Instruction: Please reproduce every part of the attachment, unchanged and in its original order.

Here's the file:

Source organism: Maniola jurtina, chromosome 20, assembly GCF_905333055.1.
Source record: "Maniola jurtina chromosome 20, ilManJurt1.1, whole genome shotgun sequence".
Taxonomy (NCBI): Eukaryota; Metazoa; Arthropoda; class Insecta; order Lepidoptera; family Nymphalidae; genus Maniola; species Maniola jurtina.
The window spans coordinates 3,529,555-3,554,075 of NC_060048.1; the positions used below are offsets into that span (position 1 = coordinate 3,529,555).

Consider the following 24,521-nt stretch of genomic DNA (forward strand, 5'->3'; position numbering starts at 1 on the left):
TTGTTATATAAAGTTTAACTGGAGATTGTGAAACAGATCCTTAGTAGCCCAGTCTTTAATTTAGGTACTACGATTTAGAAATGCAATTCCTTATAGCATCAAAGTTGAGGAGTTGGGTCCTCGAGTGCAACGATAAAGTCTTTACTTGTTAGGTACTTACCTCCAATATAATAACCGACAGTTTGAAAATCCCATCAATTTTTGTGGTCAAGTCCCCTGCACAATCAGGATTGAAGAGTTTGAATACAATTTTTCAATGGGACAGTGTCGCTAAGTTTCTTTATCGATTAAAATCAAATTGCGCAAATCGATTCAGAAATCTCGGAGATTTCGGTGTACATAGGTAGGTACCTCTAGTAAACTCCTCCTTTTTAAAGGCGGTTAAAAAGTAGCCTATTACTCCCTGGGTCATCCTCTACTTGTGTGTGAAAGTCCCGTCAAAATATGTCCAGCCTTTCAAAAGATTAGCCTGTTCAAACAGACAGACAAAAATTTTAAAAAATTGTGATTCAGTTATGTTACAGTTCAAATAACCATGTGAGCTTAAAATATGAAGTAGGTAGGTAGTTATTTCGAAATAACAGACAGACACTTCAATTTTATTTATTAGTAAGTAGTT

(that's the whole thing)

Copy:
Source organism: Maniola jurtina, chromosome 20, assembly GCF_905333055.1.
Source record: "Maniola jurtina chromosome 20, ilManJurt1.1, whole genome shotgun sequence".
Taxonomy (NCBI): Eukaryota; Metazoa; Arthropoda; class Insecta; order Lepidoptera; family Nymphalidae; genus Maniola; species Maniola jurtina.
The window spans coordinates 3,529,555-3,554,075 of NC_060048.1; the positions used below are offsets into that span (position 1 = coordinate 3,529,555).

Consider the following 24,521-nt stretch of genomic DNA (forward strand, 5'->3'; position numbering starts at 1 on the left):
TTGTTATATAAAGTTTAACTGGAGATTGTGAAACAGATCCTTAGTAGCCCAGTCTTTAATTTAGGTACTACGATTTAGAAATGCAATTCCTTATAGCATCAAAGTTGAGGAGTTGGGTCCTCGAGTGCAACGATAAAGTCTTTACTTGTTAGGTACTTACCTCCAATATAATAACCGACAGTTTGAAAATCCCATCAATTTTTGTGGTCAAGTCCCCTGCACAATCAGGATTGAAGAGTTTGAATACAATTTTTCAATGGGACAGTGTCGCTAAGTTTCTTTATCGATTAAAATCAAATTGCGCAAATCGATTCAGAAATCTCGGAGATTTCGGTGTACATAGGTAGGTACCTCTAGTAAACTCCTCCTTTTTAAAGGCGGTTAAAAAGTAGCCTATTACTCCCTGGGTCATCCTCTACTTGTGTGTGAAAGTCCCGTCAAAATATGTCCAGCCTTTCAAAAGATTAGCCTGTTCAAACAGACAGACAAAAATTTTAAAAAATTGTGATTCAGTTATGTTACAGTTCAAATAACCATGTGAGCTTAAAATATGAAGTAGGTAGGTAGTTATTTCGAAATAACAGACAGACACTTCAATTTTATTTATTAGTAAGTAGTT